Requiring Quotes (displaying: 1 - 30 of 39 quotes )
Such was the Arab of the desert, the dweller in tents, in whom was fulfilled the prophetic destiny of his ancestor Ishmael. " He will be a wild man ; his hand will be against every man, and every man's hand against him." Nature had fitted him for his destiny. His form was light and meagre, but sinewy and active, and capable oi sustaining great fatigue and hardship. He was temper- ate and even abstemious, requiring but little food, and that of the simplest kind. His mind, like his body, was light and agile. He eminently possessed the intellectual attributes of the Shemitic race, penetrating sagacity, sub- tle wit, a ready conception, and a brilliant imagination. His sensibilities were quick and acute, though not last- ing ; a proud and daring spirit was stamped on his sal- low visage and flashed from his dark and kindling eye. He was easily aroused by the appeals of eloquence, and charmed by the graces of poetry. Speaking a language copious in the extreme, the words of which have been com- pared to gems and flowers, he was naturally an orator ; but he delighted in proverbs and apothegms, rather than in sustained flights of declamation, and was prone to con-vey his ideas in the oriental style, by apologue and parable.
Cheap grace is the grace we bestow on ourselves. Cheap grace is the preaching of forgiveness without requiring repentance, baptism without church discipline, Communion without confession.... Cheap grace is grace without discipleship, grace without the cross, grace without Jesus Christ, living and incarnate.
Woe betide him, and her too, when it comes to things of consequence, when they are placed in circumstances requiring fortitude and strength of mind, if she have not resolution enough to resist idle interference ... It is the worst evil of too yielding and indecisive a character, that no influence over it can be depended on. You are never sure of a good impression being durable; everybody may sway it. Let those who would be happy be firm.
The heavy work requiring muscle and the skilled work with crops and sheep was done by Ged, Shandy, and Tenar, while the two old men who had been there all their lives, his father's men took him about and told him how they managed it all, and truly believed they were managing it all, and shared their believe with him.
Emma has been meaning to read more ever since she was twelve years old. I have seen a great many lists of her drawingup at various times of books that she meant to read regularly through—and very good lists they were—very well chosen, and very neatly arranged—sometimes alphabetically, and sometimes by some other rule. The list she drew up when only fourteen—I remember thinking it did her judgment so much credit, that I preserved it some time; and I dare say she may have made out a very good list now. But I have done with expecting any course of steady reading from Emma. She will never submit to any thing requiring industry and patience, and a subjection of the fancy to the understanding.
Long experience has taught me this about the status of mankind with regard to matters requiring thought: the less people know and understand about them, the more positively they attempt to argue concerning them, while on the other hand to know and understand a multitude of things renders men cautious in passing judgment upon anything new.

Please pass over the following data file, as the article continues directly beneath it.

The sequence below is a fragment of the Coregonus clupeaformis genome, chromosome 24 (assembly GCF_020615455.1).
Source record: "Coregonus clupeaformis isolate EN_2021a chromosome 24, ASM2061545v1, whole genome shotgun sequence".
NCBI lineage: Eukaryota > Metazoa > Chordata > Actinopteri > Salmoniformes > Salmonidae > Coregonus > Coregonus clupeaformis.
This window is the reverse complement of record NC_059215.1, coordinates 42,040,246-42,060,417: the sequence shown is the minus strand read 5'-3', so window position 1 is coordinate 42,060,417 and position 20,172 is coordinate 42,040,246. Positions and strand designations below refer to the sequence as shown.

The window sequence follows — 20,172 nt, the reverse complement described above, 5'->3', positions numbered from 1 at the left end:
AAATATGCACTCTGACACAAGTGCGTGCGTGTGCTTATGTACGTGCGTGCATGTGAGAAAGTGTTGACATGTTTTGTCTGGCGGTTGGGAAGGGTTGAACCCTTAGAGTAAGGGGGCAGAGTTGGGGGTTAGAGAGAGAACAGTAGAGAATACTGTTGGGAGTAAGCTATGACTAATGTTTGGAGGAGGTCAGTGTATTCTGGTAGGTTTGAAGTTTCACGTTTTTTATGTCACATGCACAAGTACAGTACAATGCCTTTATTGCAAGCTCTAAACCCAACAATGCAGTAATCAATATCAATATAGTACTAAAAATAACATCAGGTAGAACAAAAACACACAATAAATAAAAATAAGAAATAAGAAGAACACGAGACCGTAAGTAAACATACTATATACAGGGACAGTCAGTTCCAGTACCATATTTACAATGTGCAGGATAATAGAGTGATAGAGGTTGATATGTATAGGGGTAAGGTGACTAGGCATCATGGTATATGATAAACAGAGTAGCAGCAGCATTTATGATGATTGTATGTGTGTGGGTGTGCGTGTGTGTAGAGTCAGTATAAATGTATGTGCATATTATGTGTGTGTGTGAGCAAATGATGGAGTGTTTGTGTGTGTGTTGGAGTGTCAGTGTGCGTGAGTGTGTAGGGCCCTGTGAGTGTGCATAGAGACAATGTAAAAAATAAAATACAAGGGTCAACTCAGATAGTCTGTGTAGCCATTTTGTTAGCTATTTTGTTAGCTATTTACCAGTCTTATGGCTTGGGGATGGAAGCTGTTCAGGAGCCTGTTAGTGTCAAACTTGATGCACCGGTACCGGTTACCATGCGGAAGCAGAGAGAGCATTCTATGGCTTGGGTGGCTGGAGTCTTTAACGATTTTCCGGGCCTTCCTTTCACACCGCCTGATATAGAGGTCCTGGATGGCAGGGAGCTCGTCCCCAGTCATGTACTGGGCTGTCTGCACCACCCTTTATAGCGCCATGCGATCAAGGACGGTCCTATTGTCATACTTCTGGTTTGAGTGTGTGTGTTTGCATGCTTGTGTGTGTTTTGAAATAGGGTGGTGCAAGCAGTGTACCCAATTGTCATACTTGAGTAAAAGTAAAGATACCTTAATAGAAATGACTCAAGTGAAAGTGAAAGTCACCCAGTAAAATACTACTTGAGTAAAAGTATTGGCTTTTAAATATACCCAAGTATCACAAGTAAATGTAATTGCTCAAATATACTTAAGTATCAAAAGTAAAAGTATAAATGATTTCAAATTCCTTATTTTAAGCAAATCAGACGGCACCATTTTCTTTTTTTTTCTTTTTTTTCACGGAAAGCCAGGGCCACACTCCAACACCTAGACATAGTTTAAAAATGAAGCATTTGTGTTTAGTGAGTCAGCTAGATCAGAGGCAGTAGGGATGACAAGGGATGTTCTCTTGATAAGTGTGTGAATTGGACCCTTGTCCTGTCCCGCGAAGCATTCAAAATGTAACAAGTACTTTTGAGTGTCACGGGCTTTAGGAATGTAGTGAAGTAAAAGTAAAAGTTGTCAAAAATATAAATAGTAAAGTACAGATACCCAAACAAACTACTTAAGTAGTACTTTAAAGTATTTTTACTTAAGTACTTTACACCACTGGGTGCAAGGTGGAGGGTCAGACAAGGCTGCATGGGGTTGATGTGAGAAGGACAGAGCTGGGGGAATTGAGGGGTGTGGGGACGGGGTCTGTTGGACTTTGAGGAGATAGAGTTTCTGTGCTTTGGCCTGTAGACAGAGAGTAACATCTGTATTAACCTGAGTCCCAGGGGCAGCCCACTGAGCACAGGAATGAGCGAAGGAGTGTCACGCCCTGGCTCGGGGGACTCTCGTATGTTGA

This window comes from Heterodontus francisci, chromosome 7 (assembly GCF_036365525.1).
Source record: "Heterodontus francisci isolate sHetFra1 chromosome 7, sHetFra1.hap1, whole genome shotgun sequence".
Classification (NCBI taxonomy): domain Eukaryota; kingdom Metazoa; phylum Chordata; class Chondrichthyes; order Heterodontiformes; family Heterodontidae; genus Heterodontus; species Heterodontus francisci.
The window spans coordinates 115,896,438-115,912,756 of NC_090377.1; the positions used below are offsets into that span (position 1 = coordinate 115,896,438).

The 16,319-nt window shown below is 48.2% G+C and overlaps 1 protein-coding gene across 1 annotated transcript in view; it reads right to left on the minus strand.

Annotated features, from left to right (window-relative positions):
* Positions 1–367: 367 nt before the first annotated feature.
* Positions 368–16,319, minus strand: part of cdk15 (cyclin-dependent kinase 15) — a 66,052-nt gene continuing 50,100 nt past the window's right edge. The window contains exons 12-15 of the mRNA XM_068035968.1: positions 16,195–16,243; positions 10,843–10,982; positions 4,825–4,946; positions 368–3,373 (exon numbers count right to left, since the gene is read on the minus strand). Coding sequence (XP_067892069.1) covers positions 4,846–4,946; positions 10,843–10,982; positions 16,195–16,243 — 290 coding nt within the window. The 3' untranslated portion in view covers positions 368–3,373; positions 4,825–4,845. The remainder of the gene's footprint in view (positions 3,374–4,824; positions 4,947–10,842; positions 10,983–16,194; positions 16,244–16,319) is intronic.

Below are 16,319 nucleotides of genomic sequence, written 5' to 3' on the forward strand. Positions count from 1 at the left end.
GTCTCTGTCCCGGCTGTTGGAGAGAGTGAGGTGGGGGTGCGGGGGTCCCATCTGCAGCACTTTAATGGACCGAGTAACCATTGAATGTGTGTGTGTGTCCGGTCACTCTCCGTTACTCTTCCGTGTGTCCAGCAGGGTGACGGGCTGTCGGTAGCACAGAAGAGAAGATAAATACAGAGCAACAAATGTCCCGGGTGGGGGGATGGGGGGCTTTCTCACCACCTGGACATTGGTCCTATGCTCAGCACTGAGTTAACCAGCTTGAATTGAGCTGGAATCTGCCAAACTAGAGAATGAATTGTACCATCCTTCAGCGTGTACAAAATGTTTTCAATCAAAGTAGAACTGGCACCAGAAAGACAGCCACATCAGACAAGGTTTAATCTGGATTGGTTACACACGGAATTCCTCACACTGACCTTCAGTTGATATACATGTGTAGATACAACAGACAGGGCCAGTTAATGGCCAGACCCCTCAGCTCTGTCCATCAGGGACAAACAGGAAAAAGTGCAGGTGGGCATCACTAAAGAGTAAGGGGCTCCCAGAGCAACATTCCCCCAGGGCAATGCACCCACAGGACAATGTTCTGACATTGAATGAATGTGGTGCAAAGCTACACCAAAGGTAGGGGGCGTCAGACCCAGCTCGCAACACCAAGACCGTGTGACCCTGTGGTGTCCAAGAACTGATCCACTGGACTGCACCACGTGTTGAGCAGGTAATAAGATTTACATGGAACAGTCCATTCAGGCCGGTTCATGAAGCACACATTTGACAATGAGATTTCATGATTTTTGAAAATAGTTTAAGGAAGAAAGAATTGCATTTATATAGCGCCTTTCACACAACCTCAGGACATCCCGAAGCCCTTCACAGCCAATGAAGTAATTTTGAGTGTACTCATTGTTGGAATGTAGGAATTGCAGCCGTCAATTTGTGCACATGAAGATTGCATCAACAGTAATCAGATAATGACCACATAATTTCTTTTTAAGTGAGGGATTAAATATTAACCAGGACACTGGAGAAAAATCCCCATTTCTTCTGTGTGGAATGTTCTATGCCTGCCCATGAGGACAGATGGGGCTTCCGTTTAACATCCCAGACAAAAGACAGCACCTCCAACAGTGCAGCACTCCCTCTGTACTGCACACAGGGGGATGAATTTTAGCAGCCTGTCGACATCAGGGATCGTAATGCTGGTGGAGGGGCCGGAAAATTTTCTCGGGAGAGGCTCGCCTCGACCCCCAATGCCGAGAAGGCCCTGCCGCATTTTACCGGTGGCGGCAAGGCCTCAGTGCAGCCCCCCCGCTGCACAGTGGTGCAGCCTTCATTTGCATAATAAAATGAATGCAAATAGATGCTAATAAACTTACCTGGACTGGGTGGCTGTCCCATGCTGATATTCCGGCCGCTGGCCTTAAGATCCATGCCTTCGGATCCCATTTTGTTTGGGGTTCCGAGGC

You judge very properly," said Mr. Bennet, "and it is happy for you that you possess the talent of flattering with delicacy. May I ask whether these pleasing attentions proceed from the impulse of the moment, or are the result of previous study?" "They arise chiefly from what is passing at the time, and thought I sometimes amuse myself with suggesting and arranging such little elegant compliments as may be adapted to ordinary occasions, I always wish to give them as unstudied an air as possible." Mr. Bennet's expectations were fully answered. His cousin was as absurd as he had hoped, and he listened with the keenest enjoyment, maintaining at the same time the most resolute composure of countenance, and except in an occasional glance at Elizabeth, requiring no partner in his pleasure.
Journeys are the midwives of thought. Few places are more conducive to internal conversations than a moving plane, ship or train. There is an almost quaint correlation between what is in front of our eyes and the thoughts we are able to have in our heads: large thoughts at times requiring large views, new thoughts new places. Introspective reflections which are liable to stall are helped along by the flow of the landscape. The mind may be reluctant to think properly when thinking is all it is supposed to do.At the end of hours of train-dreaming, we may feel we have been returned to ourselves - that is, brought back into contact with emotions and ideas of importance to us. It is not necessarily at home that we best encounter our true selves. The furniture insists that we cannot change because it does not; the domestice setting keeps us tethered to the person we are in ordinary life, but who may not be who we essentially are.If we find poetry in the service station and motel, if we are drawn to the airport or train carriage, it is perhaps because, in spite of their architectural compromises and discomforts, in spite of their garish colours and harsh lighting, we implicitly feel that these isolated places offer us a material setting for an alternative to the selfish ease, the habits and confinement of the ordinary, rooted world.